After hearing the author on Start the Week on Radio 4 I desparately wanted to buy this book and was pleasantly suprised to find it on sale at half price at a well known London Bookstore. Once again Amazon beaten to the punch on publication dates, more I suspect due to said bookstore;s opportunism than any fault of Amazon, although I understand this volume has been available abroad for some years which might also explain its availability, but no matter what about the book?
you'd be forgiven for thinking that there is surely little else that can be said or written about the Third reich, but Misha Aster has done so with a masterful depiction of how the Berlin Philharmonic managed to "survive" Hitler and Co's tyranny.
Nowadays the BP is one of, if not THE, pre-eminent orchestras in the world but in the Thirties and Forties things were much more murky. They were the cultural standard bearers of the Nazi party, performed with giant swastika flags as backdrops and made recordings at the behest of arch propagandist Joseph Goebbels.
Aster's account, which can be tad wordy on occasion, although never patronising or assuming an in depth knowledge of classical music, offers a sympathetic balance between the moral ambiguities of a group of musicians that was to all extent and purposes financially bankrupt trying to make a living,and making ethical compromises to survive.
There is lots to digest in this book. The music that was allowed or not allowed to be played, the political persuasions of its conductors, most notoriously Herbert Von Karajan, and how it survived and indeed flourished after the war.
I know nothing about classical music (the old cliche "I know what I like" applies) but that did not detract from my enjoyment in reading about this orchestra although I would imagine experts in the field will find more nuances in here than I did.
Well worth a look I'd say for anyone interested in the period looking for something different to read.
An excellent pieces of scholarship that explores the day-to-day mechanics of the relationship bwteen the Berlin Phil and the various organs of the Third Reich, in a nuanced study that moves scholarship beyond the initial debate about the extent of Furtwangler's association with Nazism and anti-semitism. Aster's nitty-gritty examination, based on a wealth of primary materials from Goebbel's ministry and other official sources, as well as the BPO archives reveals a complex relationship, with the orchestra (and indeed Furtwangler) extracting maximum advantage from their Faustian pact, including their members' exemption from military call-up that endured to the fall of Berlin. He provides fascinating information on practical issues such as conductors' fees, rehearsal timetable, repertoire, and travel arrangements, crwating a picture of an orchestra with a punishing wartime schedule of concerts, yet nevertheless maintaining quality throughout - as the famous Furtwangler wartime recording of the 'Ninth' still demonstrates.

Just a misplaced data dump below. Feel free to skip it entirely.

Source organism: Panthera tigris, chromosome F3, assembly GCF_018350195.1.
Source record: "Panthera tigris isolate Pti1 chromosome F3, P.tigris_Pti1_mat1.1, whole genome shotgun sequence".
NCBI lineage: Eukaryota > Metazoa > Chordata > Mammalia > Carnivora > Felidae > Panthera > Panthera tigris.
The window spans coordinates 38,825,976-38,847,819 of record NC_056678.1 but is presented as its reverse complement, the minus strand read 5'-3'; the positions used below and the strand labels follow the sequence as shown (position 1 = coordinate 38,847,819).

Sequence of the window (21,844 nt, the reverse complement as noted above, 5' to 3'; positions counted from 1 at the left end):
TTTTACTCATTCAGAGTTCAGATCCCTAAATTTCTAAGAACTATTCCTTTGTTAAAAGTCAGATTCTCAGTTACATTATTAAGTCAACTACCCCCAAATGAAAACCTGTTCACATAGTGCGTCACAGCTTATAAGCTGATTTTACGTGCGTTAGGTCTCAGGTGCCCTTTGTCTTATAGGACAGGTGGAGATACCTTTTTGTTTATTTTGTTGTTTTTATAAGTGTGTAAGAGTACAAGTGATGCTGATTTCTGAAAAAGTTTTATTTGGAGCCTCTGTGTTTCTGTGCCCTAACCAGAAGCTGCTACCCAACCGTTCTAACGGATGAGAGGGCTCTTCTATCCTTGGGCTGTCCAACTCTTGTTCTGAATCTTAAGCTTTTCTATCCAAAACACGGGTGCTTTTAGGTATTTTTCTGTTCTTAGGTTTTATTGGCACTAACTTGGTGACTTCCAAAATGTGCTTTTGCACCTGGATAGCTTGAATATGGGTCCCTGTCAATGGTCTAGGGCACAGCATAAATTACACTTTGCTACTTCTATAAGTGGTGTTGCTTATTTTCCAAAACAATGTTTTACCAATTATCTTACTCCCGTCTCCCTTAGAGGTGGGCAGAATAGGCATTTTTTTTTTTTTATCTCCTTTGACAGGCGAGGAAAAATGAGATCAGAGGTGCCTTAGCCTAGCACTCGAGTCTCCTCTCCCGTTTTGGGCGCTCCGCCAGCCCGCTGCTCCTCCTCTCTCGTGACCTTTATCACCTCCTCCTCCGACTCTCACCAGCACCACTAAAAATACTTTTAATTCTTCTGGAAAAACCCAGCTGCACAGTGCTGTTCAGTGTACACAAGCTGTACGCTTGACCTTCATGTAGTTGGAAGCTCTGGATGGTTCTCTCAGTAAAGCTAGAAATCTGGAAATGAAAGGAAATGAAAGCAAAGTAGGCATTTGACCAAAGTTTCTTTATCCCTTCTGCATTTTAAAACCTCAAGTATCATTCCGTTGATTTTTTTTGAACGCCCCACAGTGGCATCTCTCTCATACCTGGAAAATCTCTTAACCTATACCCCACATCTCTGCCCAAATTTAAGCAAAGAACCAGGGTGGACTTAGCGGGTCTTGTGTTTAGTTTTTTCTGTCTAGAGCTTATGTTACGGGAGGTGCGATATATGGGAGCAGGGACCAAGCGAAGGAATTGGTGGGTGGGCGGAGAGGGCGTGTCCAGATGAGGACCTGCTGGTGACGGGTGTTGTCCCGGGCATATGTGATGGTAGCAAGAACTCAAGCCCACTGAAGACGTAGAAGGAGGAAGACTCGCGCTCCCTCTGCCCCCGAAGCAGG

However, the text is dense (as the previous reviewer has noted), and is marred by some modernistic jargon and, worse still, some very poor copy editing (several incomplete sentences) and proof reading (lots of typos; and to give one specific, out of many, examples: on one page, a spelling of 'Nuremberg' in the English and German style, both in the text, not in quotations).
on 17 November 2014
This book is an excellent account of how the Berlin Philharmonic Orchestra became in1933 an agent of the Nazi regime and remained in that relationship at t5he end og the war in April 1945 and despite this was able to give a concert one month later.
Detailed in the book are the activities of the orchestra both at home and abroad during its Nazi period and the actions of its main conductor Wilhelm Furtwangler. a friend of Goebbels,as he underwent a prolonged denazification trial.
Well written and researched with a good index but apalingly poor pictures